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The three types of product defects in Missouri liability claims

As consumers in Missouri, people have a right to feel are purchasing safe products, or to be reasonably informed about the potential risks. Unfortunately, however, sometimes dangerous or defective products are put on the market whose use may result in serious injuries or death. Therefore, it may be helpful for people to understand the types of product defects that incur liability in order to help protect their rights to pursue financial compensation for such injuries.

When they have been injured by a dangerous or defective product, people may take legal action against the product’s manufacturer, supplier or both. According to the Legal Information Institute at Cornell Law School, there are three types of product defects for which manufacturers or suppliers may be held liable – defects in marketing, design defects or manufacturing defects.

Manufacturers and suppliers are required to provide instructions for the use of their products, as well as to inform consumers of any inherent dangers that may exist in their products. Failure to do so may be considered a defect in marketing.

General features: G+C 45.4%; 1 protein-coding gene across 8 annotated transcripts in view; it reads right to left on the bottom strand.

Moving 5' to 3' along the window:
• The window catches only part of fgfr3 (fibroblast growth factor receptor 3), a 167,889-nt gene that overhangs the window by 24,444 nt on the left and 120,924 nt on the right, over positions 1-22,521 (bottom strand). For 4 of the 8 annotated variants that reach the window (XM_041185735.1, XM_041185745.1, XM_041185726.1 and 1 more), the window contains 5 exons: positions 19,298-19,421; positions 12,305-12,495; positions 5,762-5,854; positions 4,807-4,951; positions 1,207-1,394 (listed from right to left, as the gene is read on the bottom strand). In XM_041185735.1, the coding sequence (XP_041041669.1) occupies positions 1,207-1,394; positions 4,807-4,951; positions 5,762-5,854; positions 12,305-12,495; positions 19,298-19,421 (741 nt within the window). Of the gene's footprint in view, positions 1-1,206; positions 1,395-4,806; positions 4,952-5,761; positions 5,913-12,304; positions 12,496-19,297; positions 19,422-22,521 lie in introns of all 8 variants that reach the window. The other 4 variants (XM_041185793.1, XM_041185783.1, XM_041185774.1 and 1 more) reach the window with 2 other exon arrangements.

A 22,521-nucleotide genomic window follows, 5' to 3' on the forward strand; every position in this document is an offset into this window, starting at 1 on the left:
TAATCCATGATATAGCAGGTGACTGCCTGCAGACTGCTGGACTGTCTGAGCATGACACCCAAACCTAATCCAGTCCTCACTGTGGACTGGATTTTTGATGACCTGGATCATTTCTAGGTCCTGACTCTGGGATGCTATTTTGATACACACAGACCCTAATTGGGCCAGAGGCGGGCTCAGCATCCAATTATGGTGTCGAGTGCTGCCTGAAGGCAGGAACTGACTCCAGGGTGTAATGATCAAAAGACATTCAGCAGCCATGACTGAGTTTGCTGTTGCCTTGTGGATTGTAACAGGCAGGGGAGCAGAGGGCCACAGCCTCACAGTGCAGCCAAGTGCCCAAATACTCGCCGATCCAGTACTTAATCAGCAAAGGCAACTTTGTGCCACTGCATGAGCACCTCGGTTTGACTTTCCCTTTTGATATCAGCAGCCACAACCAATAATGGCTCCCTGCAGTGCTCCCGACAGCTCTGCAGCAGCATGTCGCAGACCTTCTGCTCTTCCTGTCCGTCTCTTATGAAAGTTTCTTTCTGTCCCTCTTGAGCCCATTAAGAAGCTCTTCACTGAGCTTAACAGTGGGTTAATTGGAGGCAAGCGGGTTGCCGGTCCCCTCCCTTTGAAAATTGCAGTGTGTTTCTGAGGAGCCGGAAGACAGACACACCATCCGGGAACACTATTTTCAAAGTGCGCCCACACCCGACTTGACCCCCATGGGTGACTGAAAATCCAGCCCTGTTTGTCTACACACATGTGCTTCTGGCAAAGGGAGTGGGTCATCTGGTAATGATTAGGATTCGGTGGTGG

Design defects are present in products before they are manufactured. These are flaws in the design of a product which, although they may help the products serve their purpose, create unreasonable danger for consumers. All the products of the design hold these defects.

Sometimes products are designed and marketed correctly, but issues during the manufacturing process can create risks for consumers. Manufacturing defects occur when items are being constructed or produced and may only affect some out of many of the same types of products.

According to Missouri state law, manufacturers or suppliers may be held responsible for products liability damages in cases when the product was sold in a defective condition that made it unreasonably dangerous, even when used as directed. These parties may also be liable for injuries suffered as a result of appropriately using a product that was unreasonably dangerous and was sold without adequate warning.